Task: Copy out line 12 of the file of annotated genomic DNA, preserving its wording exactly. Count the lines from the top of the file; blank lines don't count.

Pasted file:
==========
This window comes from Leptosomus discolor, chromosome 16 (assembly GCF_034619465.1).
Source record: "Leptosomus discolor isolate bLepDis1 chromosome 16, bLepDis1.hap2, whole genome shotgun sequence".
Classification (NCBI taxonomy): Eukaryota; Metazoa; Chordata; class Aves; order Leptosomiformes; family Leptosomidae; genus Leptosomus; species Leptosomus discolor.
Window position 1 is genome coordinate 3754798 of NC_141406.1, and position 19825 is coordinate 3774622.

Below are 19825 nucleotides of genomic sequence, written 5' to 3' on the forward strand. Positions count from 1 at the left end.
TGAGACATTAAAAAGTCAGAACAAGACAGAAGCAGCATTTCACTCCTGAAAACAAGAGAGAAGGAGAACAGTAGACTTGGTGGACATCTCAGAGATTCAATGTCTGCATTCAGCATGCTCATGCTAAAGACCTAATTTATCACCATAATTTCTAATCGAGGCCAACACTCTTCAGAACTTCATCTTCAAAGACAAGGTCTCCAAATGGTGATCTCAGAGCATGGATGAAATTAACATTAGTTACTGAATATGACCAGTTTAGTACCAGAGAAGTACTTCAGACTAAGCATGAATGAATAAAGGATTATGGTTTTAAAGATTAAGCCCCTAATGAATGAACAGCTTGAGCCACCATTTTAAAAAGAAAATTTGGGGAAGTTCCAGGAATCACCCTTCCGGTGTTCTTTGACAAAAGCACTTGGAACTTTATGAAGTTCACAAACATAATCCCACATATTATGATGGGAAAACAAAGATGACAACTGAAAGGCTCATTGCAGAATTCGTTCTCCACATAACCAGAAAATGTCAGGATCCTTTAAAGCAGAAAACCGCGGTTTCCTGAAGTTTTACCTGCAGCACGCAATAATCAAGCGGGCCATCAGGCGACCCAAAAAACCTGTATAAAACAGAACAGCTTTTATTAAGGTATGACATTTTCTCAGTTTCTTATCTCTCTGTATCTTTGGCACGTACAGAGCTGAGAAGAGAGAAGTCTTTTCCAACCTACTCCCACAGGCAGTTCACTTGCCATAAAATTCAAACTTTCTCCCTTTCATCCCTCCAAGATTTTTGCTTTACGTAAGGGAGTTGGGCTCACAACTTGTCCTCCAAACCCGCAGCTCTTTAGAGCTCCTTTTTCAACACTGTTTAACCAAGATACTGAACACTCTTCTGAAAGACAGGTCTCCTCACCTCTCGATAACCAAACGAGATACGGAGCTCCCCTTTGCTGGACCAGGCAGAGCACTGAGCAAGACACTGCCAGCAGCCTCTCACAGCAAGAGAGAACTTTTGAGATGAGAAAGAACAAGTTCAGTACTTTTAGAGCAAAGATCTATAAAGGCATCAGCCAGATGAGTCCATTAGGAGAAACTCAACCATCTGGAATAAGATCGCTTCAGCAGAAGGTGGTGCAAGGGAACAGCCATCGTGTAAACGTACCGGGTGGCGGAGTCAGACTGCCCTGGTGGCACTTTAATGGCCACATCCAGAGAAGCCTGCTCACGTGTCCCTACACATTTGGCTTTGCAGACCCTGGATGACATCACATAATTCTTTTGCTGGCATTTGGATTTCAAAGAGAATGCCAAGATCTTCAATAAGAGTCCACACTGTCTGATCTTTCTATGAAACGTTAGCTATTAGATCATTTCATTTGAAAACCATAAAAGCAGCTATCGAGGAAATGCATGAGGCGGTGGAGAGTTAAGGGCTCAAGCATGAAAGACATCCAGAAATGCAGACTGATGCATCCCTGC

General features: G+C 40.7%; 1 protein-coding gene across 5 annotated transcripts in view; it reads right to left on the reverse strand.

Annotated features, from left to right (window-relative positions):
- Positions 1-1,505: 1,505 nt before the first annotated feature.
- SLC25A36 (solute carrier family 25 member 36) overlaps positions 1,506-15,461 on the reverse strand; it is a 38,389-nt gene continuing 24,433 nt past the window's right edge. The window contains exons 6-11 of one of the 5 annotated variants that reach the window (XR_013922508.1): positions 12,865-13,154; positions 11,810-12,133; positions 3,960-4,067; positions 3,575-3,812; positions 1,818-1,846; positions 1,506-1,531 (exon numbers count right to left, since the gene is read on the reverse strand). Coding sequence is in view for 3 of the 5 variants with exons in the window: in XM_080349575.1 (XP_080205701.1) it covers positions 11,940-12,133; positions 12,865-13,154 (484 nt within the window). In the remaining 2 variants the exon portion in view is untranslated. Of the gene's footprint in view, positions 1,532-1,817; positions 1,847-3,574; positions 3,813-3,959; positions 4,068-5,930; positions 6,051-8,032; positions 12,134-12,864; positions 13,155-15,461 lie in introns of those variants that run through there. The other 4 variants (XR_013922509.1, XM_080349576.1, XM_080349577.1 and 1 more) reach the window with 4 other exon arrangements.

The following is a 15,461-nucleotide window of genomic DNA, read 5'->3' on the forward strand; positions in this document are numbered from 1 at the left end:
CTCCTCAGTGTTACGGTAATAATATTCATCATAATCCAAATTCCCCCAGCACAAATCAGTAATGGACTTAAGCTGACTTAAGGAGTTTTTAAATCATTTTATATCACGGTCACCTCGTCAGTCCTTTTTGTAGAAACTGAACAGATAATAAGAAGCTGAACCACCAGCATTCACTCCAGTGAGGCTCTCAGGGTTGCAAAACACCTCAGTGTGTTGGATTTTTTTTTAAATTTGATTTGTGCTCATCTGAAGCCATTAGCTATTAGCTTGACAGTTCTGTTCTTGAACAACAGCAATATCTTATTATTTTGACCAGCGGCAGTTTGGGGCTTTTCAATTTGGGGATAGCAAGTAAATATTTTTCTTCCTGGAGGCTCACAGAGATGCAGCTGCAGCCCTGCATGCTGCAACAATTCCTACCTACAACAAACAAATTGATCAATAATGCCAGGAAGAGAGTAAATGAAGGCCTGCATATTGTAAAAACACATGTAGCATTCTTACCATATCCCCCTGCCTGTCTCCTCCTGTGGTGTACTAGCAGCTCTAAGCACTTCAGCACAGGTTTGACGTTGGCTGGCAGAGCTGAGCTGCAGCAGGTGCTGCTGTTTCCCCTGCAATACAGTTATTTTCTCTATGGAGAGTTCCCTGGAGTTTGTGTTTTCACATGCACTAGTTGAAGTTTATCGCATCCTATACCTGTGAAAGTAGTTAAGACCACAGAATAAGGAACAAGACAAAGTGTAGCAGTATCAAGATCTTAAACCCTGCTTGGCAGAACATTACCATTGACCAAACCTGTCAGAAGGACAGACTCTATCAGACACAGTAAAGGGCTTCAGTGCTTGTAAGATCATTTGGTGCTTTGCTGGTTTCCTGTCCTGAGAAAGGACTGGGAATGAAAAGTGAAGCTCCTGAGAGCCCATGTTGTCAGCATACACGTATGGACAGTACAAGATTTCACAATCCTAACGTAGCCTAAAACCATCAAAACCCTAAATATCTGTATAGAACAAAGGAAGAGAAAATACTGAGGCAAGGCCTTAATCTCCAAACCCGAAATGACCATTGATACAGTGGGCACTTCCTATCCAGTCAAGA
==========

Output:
CTCCTCAGTGTTACGGTAATAATATTCATCATAATCCAAATTCCCCCAGCACAAATCAGTAATGGACTTAAGCTGACTTAAGGAGTTTTTAAATCATTTTATATCACGGTCACCTCGTCAGTCCTTTTTGTAGAAACTGAACAGATAATAAGAAGCTGAACCACCAGCATTCACTCCAGTGAGGCTCTCAGGGTTGCAAAACACCTCAGTGTGTTGGATTTTTTTTTAAATTTGATTTGTGCTCATCTGAAGCCATTAGCTATTAGCTTGACAGTTCTGTTCTTGAACAACAGCAATATCTTATTATTTTGACCAGCGGCAGTTTGGGGCTTTTCAATTTGGGGATAGCAAGTAAATATTTTTCTTCCTGGAGGCTCACAGAGATGCAGCTGCAGCCCTGCATGCTGCAACAATTCCTACCTACAACAAACAAATTGATCAATAATGCCAGGAAGAGAGTAAATGAAGGCCTGCATATTGTAAAAACACATGTAGCATTCTTACCATATCCCCCTGCCTGTCTCCTCCTGTGGTGTACTAGCAGCTCTAAGCACTTCAGCACAGGTTTGACGTTGGCTGGCAGAGCTGAGCTGCAGCAGGTGCTGCTGTTTCCCCTGCAATACAGTTATTTTCTCTATGGAGAGTTCCCTGGAGTTTGTGTTTTCACATGCACTAGTTGAAGTTTATCGCATCCTATACCTGTGAAAGTAGTTAAGACCACAGAATAAGGAACAAGACAAAGTGTAGCAGTATCAAGATCTTAAACCCTGCTTGGCAGAACATTACCATTGACCAAACCTGTCAGAAGGACAGACTCTATCAGACACAGTAAAGGGCTTCAGTGCTTGTAAGATCATTTGGTGCTTTGCTGGTTTCCTGTCCTGAGAAAGGACTGGGAATGAAAAGTGAAGCTCCTGAGAGCCCATGTTGTCAGCATACACGTATGGACAGTACAAGATTTCACAATCCTAACGTAGCCTAAAACCATCAAAACCCTAAATATCTGTATAGAACAAAGGAAGAGAAAATACTGAGGCAAGGCCTTAATCTCCAAACCCGAAATGACCATTGATACAGTGGGCACTTCCTATCCAGTCAAGA